Writing in the Kitchen


I received a free, uncorrected proof copy of Writing in the Kitchen to review through Net Galley.  At no time was a positive review of the book expected as a condition for receiving this copy

Writing in the Kitchen: Essays on Southern Literature and Foodways.

Southern food as it is packaged and sold to the consuming public, is often portrayed as food out of a simpler time. Writing in the Kitchen serves to remind us, that the times were never simple. Beneath the genteel surface of Southern food lies a long and complicated history.

Editors David A. Davis and Tara Powell have compiled a fine selection of essays on the subject. Writing in the Kitchen covers a broad history of Southern food. The book runs from the early 18th century to the present day. From agricultural magazines to poetry.

Identity is at the heart of these essays. How the people of the South have used food to help them construct their identities. The plural is important.  There is no one identity for Southern food. Identity defines relationships, and vice-versa. Identity has at times been imposed. At times claimed. Throughout it has been a struggle. Some of that struggle come through in this book.

For those like myself looking from afar, race seems the most obvious identity issue. Race is represented here to be sure. However questions of race extend beyond black-white. Here the identity of the immigrant is considered. As well as the identity of the indigenous Southerners, the Native Americans. Gender and Sexual identities are also played out.

Comfort food is another term we link to Southern food and cooking. Yet as these essays delineate, that comfort is often developed at the expense of others discomfort. As one would expect this discomfort is a key element in the relationship between white masters and black slaves. One area where the collection excels is tracing this discomfort through reconstruction down to the days of the civil rights movement.

The role gender and class plays in Southern food adds more layers of complexity. The chapters dealing with cookbooks and how they created both racial and class distinctions are fascinating reads. Chapters 4-5 look at this primarily through the development of cookbooks. In these two chapters we see white women using cookbooks to mark themselves out as educated and civilized, and also as civilizers of black women. While slavery may have ended these cookbooks serve to reinforce the former slaveholders superiority.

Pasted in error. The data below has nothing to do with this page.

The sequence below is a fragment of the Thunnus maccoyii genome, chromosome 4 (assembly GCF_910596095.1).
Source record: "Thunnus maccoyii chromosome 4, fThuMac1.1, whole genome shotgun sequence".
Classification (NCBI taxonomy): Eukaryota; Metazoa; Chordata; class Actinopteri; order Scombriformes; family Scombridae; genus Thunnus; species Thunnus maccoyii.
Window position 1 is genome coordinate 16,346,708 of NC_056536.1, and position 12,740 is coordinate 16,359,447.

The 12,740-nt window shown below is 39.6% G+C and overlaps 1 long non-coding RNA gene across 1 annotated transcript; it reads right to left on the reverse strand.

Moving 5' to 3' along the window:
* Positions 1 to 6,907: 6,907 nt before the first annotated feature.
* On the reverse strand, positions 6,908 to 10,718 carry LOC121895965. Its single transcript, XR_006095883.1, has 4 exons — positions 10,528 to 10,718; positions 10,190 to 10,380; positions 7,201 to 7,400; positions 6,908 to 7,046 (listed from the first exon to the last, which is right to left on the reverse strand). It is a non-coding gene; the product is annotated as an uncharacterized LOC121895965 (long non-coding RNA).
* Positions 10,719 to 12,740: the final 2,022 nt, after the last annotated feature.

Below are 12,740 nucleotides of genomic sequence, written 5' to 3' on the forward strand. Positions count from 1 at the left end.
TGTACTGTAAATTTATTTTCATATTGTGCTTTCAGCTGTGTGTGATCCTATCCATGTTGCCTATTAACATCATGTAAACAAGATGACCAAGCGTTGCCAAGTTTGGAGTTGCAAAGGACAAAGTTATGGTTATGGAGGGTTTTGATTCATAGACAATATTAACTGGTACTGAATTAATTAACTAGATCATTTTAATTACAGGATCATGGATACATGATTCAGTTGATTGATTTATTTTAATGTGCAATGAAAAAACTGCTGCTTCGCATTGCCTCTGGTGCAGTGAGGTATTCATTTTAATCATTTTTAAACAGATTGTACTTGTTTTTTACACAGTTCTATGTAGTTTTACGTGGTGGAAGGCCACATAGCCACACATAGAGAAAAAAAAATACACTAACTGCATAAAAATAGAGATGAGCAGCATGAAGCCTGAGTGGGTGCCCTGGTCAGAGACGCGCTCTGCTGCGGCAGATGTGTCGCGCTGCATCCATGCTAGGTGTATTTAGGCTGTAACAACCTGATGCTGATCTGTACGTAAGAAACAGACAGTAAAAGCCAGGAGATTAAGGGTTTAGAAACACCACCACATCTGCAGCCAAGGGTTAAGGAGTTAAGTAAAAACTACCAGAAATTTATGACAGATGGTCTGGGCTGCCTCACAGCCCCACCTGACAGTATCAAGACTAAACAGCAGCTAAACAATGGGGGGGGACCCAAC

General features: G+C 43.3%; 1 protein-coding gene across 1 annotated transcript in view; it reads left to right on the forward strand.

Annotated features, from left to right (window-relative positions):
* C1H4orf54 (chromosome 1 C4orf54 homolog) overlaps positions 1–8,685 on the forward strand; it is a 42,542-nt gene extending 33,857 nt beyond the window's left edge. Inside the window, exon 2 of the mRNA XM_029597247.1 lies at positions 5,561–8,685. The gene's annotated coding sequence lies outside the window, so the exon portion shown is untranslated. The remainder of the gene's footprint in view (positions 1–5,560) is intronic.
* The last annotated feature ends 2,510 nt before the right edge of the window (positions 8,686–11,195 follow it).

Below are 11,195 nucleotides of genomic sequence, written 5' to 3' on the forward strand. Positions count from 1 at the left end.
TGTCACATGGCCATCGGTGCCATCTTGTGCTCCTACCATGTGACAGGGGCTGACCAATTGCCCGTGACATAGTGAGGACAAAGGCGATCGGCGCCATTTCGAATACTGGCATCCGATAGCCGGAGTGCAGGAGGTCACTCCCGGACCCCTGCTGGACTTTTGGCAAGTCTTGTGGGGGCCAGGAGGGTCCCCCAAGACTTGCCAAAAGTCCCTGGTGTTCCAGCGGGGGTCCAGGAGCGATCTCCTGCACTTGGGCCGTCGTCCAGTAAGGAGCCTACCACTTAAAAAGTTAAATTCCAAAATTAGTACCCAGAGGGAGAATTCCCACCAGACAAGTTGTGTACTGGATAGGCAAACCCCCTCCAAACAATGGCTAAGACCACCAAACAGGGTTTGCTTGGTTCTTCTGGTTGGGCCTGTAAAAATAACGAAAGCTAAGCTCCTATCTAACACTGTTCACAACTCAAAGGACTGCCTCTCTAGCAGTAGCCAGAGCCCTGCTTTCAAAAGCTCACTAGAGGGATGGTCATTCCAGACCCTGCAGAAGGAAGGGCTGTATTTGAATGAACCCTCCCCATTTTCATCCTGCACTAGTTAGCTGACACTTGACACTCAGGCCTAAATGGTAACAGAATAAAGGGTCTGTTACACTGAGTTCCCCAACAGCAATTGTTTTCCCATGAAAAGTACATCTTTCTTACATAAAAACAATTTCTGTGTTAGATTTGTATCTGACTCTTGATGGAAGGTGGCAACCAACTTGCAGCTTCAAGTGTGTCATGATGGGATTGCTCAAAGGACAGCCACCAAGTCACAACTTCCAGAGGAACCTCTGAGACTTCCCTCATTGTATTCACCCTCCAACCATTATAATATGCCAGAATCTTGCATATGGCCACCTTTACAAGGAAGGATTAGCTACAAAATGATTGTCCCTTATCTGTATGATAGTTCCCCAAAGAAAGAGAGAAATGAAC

One interesting aspect of cookbooks is the subject of plagiarism*. William Sitwell in his book A History of Food in 100 Recipes, writes about how often authors have almost entirely removed from memory through plagiarism. Perhaps because they were using cookbooks to assert superiority there was less desire to claim the recipes of black women as their own. However, if there were many cases of white cooks plagiarizing black cooks, it would make for a revealing addition to the book.

Later, Writing in the Kitchen, moves on to the relationships between white and black women during the civil rights era. The discomfort is still there. Even though the women are in closer  shared physical proximity great cultural distances still remain. Generally this has little effect on the white women. Often, though, the effects on the black women are disastrous.

Woven around these chapters, are stories of other Southerners. In these chapters we are confronted by stories of residents of Appalachia, the Vietnamese immigrants, and of the Indigenous people of the South. It’s in the story of the Indigenous peoples that we come across a culture that has almost entirely lost its place in the South. There is hope, but we are left to wonder if their identity will ever be fully recovered.

The kitchen is the main setting for these essays. This is important. More than any other room the kitchen is the best space for community. Yet we find the kitchen used as a place of exclusion. In the plantation kitchen this is by design and placement. Later it is the emphasis on the white kitchen as a the clean hygienic space. Even when the kitchen becomes a common space, it is an uneasy sharing.

While academic in character, Writing in the Kitchen is for the most part, highly readable for the layperson.  This shows up particularly well in Chapter 10 Eating in Another Woman’s Kitchen: Reading Food and Class in the Woman-Loving Fiction of Ann Allen Shockley. Here the author of the essay Psyche Williams-Forson makes good use of end notes to offer additional information without breaking up the essay’s narrative.

Writing in the Kitchen often presents food as a battleground. Yet, within these essays, there is hope for food as a hospital. A place where healing can occur. The book ends with a chapter on poetry. Here we encounter food linking past and present. Writers mindful of their history, while looking to a future identity.

One built to a certain extent “at the kitchen table.”(location 4253, Kindle)

When we think of mindful eating, we generally look at what food we eat, how much food we eat and how it is produced. Writing in the Kitchen reminds us that there is another element to mindful eating. Mindful eating also involves the people who make and eat the food. Hearing their voices. Learning their stories. Writing in the Kitchen helps us to be mindful.

*Plagiarism here is not simply a stealing of some recipes, but it many cases the republishing of entire cookbooks with only the author’s name and perhaps a short introduction as changes from the original text.

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One thought on “Writing in the Kitchen

  1. Pingback: The Potlikker Papers – John T Edge | Dining with Donald

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